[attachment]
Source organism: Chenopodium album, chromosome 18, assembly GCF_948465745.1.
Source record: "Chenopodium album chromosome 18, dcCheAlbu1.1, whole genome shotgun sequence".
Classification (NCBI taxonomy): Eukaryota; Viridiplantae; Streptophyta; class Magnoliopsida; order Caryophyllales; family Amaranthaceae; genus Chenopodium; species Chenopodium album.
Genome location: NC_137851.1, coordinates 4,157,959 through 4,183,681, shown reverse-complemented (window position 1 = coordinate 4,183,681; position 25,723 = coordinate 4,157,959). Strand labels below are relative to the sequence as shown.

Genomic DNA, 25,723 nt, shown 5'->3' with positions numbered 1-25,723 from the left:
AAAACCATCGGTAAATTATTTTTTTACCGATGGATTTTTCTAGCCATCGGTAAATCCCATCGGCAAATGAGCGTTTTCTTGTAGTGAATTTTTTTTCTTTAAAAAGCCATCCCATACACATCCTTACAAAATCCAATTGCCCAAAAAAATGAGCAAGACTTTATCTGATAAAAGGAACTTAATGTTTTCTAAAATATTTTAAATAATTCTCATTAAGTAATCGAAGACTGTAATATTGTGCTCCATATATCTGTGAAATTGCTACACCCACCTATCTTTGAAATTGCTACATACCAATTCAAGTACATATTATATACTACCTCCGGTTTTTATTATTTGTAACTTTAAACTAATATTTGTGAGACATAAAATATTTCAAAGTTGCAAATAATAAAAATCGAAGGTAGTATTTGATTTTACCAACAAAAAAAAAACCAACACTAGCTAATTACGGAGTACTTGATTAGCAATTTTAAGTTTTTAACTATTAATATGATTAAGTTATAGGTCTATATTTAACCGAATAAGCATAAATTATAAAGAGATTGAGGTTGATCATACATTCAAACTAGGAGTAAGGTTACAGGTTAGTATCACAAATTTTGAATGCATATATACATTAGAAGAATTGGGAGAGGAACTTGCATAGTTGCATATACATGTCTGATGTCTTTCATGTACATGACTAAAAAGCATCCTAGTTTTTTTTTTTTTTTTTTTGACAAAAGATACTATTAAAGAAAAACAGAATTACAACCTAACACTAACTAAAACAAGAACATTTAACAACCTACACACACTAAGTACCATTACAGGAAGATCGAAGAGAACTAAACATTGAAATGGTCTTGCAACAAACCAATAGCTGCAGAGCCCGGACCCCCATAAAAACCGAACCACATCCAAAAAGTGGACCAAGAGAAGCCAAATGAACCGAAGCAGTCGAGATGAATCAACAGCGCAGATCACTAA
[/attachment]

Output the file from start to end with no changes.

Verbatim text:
Source organism: Chenopodium album, chromosome 18, assembly GCF_948465745.1.
Source record: "Chenopodium album chromosome 18, dcCheAlbu1.1, whole genome shotgun sequence".
Classification (NCBI taxonomy): Eukaryota; Viridiplantae; Streptophyta; class Magnoliopsida; order Caryophyllales; family Amaranthaceae; genus Chenopodium; species Chenopodium album.
Genome location: NC_137851.1, coordinates 4,157,959 through 4,183,681, shown reverse-complemented (window position 1 = coordinate 4,183,681; position 25,723 = coordinate 4,157,959). Strand labels below are relative to the sequence as shown.

Genomic DNA, 25,723 nt, shown 5'->3' with positions numbered 1-25,723 from the left:
AAAACCATCGGTAAATTATTTTTTTACCGATGGATTTTTCTAGCCATCGGTAAATCCCATCGGCAAATGAGCGTTTTCTTGTAGTGAATTTTTTTTCTTTAAAAAGCCATCCCATACACATCCTTACAAAATCCAATTGCCCAAAAAAATGAGCAAGACTTTATCTGATAAAAGGAACTTAATGTTTTCTAAAATATTTTAAATAATTCTCATTAAGTAATCGAAGACTGTAATATTGTGCTCCATATATCTGTGAAATTGCTACACCCACCTATCTTTGAAATTGCTACATACCAATTCAAGTACATATTATATACTACCTCCGGTTTTTATTATTTGTAACTTTAAACTAATATTTGTGAGACATAAAATATTTCAAAGTTGCAAATAATAAAAATCGAAGGTAGTATTTGATTTTACCAACAAAAAAAAAACCAACACTAGCTAATTACGGAGTACTTGATTAGCAATTTTAAGTTTTTAACTATTAATATGATTAAGTTATAGGTCTATATTTAACCGAATAAGCATAAATTATAAAGAGATTGAGGTTGATCATACATTCAAACTAGGAGTAAGGTTACAGGTTAGTATCACAAATTTTGAATGCATATATACATTAGAAGAATTGGGAGAGGAACTTGCATAGTTGCATATACATGTCTGATGTCTTTCATGTACATGACTAAAAAGCATCCTAGTTTTTTTTTTTTTTTTTTTGACAAAAGATACTATTAAAGAAAAACAGAATTACAACCTAACACTAACTAAAACAAGAACATTTAACAACCTACACACACTAAGTACCATTACAGGAAGATCGAAGAGAACTAAACATTGAAATGGTCTTGCAACAAACCAATAGCTGCAGAGCCCGGACCCCCATAAAAACCGAACCACATCCAAAAAGTGGACCAAGAGAAGCCAAATGAACCGAAGCAGTCGAGATGAATCAACAGCGCAGATCACTAA